At first blush, it seems like a great idea: Don Cheadle as Miles Davis.
There’s enough of a physical resemblance between one of the best actors working today and one of the most fascinating musicians of the 20th century that you can see why Cheadle knew that he at least needed to give it a shot. Why, in fact, he chose “Miles Ahead” as his first foray into feature directing.
And he’s good, really good, especially in scenes like the opening one, in which Davis is being interviewed by a documentary filmmaker. Cheadle the actor revels in the chain-smoking, serpentine danger, and the enigmatic, unpredictable cool emanating from behind those ubiquitous dark shades. But Cheadle the director doesn’t quite know what to do with his star’s performance, smothering its sharp-edged brilliance in distracting plot elements like a set of Chinese throwing stars buried in Styrofoam packing peanuts.
The film eschews a standard, cradle-to-grave biopic approach to focus on the “lost years” of the late 1970s. For five years the legendary trumpeter who straddled classic bebop, fusion, and psychedelic exploration didn’t even pick up his horn, instead secreting himself away in a New York brownstone and swimming in a sea of booze, coke, and self-pity.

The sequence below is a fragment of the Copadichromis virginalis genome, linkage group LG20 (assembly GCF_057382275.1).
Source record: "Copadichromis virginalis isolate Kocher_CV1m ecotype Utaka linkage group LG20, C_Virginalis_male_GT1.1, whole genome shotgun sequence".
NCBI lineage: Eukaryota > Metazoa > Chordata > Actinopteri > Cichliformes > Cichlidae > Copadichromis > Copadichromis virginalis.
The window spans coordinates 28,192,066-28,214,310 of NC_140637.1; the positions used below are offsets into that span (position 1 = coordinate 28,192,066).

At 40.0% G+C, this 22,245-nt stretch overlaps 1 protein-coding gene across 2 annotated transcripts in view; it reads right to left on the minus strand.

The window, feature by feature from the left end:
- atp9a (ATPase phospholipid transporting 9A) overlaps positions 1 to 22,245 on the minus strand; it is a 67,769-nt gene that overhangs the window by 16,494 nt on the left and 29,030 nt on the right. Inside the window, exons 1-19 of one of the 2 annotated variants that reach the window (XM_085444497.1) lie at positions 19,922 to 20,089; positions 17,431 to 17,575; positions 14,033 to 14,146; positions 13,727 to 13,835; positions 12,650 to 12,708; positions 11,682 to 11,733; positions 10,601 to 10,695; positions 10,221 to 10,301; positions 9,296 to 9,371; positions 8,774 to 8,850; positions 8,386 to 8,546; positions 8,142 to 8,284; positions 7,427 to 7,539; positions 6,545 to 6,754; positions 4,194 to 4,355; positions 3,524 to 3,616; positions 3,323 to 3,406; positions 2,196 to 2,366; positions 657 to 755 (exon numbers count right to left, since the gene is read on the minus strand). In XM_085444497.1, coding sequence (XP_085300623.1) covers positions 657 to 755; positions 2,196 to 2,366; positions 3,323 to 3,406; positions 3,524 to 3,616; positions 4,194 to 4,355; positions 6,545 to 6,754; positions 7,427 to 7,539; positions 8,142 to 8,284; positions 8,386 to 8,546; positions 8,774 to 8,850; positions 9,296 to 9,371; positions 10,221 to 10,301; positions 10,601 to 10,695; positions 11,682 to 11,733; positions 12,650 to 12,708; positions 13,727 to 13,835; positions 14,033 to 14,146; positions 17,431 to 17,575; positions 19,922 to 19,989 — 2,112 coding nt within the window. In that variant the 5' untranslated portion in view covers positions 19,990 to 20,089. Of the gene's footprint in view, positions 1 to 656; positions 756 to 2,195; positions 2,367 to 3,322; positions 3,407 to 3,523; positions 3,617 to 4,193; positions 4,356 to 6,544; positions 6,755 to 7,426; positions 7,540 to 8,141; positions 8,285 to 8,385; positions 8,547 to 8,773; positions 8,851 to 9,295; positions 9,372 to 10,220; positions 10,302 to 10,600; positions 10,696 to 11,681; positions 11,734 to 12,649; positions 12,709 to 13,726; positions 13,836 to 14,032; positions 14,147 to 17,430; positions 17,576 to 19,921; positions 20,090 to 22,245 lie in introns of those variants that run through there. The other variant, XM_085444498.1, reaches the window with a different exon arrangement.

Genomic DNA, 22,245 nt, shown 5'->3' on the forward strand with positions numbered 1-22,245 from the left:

So far, so good. The dissipated-master thing works as a hook, especially in contrast to the occasional 1950s flashbacks chronicling Davis’ early studio work and his courtship of his first wife (Emayatzy Corinealdi, luminescent). But “Miles Ahead” lazily leans on one of the hoariest clichés in the quiver of film biographers: the intrepid reporter (here Ewan McGregor, for some reason) acting as Father Confessor, amanuensis, and viewer surrogate in one.
McGregor’s entirely fictional (and almost entirely annoying) character knocks on Miles’ door one day on behalf of Rolling Stone magazine and proceeds to accompany him for a weekend’s worth of debauchery, drugs, and danger. Cars are chased, bullets are fired, and master tapes are reclaimed from the clutches of sleazy record company execs.
Instead of relying on the power of Davis’ actual life and art, Cheadle and co-writer Steven Baigelman felt they needed to resort to buddy-action-movie tropes. It’s an approach you can’t help but imagine the subject of this well-meaning but misguided film would have found just plain silly.